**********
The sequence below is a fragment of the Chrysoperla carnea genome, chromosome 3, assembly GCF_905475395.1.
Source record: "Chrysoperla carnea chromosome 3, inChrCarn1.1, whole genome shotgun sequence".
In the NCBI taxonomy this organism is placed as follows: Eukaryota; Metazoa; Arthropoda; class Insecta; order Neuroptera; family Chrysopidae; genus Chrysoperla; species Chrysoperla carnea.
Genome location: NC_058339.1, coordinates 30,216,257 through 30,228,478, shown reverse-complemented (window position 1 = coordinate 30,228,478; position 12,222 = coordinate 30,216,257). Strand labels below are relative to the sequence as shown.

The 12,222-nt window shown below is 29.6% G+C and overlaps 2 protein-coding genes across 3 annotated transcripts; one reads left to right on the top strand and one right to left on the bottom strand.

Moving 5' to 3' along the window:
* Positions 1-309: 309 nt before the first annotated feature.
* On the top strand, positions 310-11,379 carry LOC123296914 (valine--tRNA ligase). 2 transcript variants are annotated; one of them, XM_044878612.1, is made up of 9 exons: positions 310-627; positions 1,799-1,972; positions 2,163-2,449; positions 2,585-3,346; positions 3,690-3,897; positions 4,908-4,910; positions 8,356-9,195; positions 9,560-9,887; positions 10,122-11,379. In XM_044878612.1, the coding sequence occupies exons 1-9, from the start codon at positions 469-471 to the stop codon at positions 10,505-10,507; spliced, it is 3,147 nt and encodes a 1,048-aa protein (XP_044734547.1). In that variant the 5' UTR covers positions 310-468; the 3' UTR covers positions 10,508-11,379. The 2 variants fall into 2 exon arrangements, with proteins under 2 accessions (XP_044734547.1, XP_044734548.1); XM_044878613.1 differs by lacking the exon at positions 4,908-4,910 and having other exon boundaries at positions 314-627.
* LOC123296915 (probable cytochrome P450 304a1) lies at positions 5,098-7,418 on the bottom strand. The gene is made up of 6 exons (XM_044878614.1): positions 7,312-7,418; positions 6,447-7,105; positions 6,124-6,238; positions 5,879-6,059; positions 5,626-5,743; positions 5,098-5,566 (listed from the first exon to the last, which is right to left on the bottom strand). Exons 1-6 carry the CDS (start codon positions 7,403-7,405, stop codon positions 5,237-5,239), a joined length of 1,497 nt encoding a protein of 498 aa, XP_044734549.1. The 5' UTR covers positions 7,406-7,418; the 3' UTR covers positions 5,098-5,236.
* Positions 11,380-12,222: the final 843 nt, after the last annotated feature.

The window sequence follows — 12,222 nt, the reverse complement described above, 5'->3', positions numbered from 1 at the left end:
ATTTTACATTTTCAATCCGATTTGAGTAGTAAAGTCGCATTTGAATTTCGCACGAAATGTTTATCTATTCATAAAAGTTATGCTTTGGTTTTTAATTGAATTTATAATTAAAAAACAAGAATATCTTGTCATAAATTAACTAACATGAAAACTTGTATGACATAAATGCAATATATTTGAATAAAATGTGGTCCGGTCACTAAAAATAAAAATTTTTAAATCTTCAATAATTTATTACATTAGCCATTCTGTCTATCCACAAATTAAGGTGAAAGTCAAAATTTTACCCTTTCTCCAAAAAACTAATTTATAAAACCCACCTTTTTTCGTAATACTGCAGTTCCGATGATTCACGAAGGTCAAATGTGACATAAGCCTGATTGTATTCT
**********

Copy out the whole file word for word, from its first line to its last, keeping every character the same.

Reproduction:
The sequence below is a fragment of the Chrysoperla carnea genome, chromosome 3, assembly GCF_905475395.1.
Source record: "Chrysoperla carnea chromosome 3, inChrCarn1.1, whole genome shotgun sequence".
In the NCBI taxonomy this organism is placed as follows: Eukaryota; Metazoa; Arthropoda; class Insecta; order Neuroptera; family Chrysopidae; genus Chrysoperla; species Chrysoperla carnea.
Genome location: NC_058339.1, coordinates 30,216,257 through 30,228,478, shown reverse-complemented (window position 1 = coordinate 30,228,478; position 12,222 = coordinate 30,216,257). Strand labels below are relative to the sequence as shown.

The 12,222-nt window shown below is 29.6% G+C and overlaps 2 protein-coding genes across 3 annotated transcripts; one reads left to right on the top strand and one right to left on the bottom strand.

Moving 5' to 3' along the window:
* Positions 1-309: 309 nt before the first annotated feature.
* On the top strand, positions 310-11,379 carry LOC123296914 (valine--tRNA ligase). 2 transcript variants are annotated; one of them, XM_044878612.1, is made up of 9 exons: positions 310-627; positions 1,799-1,972; positions 2,163-2,449; positions 2,585-3,346; positions 3,690-3,897; positions 4,908-4,910; positions 8,356-9,195; positions 9,560-9,887; positions 10,122-11,379. In XM_044878612.1, the coding sequence occupies exons 1-9, from the start codon at positions 469-471 to the stop codon at positions 10,505-10,507; spliced, it is 3,147 nt and encodes a 1,048-aa protein (XP_044734547.1). In that variant the 5' UTR covers positions 310-468; the 3' UTR covers positions 10,508-11,379. The 2 variants fall into 2 exon arrangements, with proteins under 2 accessions (XP_044734547.1, XP_044734548.1); XM_044878613.1 differs by lacking the exon at positions 4,908-4,910 and having other exon boundaries at positions 314-627.
* LOC123296915 (probable cytochrome P450 304a1) lies at positions 5,098-7,418 on the bottom strand. The gene is made up of 6 exons (XM_044878614.1): positions 7,312-7,418; positions 6,447-7,105; positions 6,124-6,238; positions 5,879-6,059; positions 5,626-5,743; positions 5,098-5,566 (listed from the first exon to the last, which is right to left on the bottom strand). Exons 1-6 carry the CDS (start codon positions 7,403-7,405, stop codon positions 5,237-5,239), a joined length of 1,497 nt encoding a protein of 498 aa, XP_044734549.1. The 5' UTR covers positions 7,406-7,418; the 3' UTR covers positions 5,098-5,236.
* Positions 11,380-12,222: the final 843 nt, after the last annotated feature.

The window sequence follows — 12,222 nt, the reverse complement described above, 5'->3', positions numbered from 1 at the left end:
ATTTTACATTTTCAATCCGATTTGAGTAGTAAAGTCGCATTTGAATTTCGCACGAAATGTTTATCTATTCATAAAAGTTATGCTTTGGTTTTTAATTGAATTTATAATTAAAAAACAAGAATATCTTGTCATAAATTAACTAACATGAAAACTTGTATGACATAAATGCAATATATTTGAATAAAATGTGGTCCGGTCACTAAAAATAAAAATTTTTAAATCTTCAATAATTTATTACATTAGCCATTCTGTCTATCCACAAATTAAGGTGAAAGTCAAAATTTTACCCTTTCTCCAAAAAACTAATTTATAAAACCCACCTTTTTTCGTAATACTGCAGTTCCGATGATTCACGAAGGTCAAATGTGACATAAGCCTGATTGTATTCT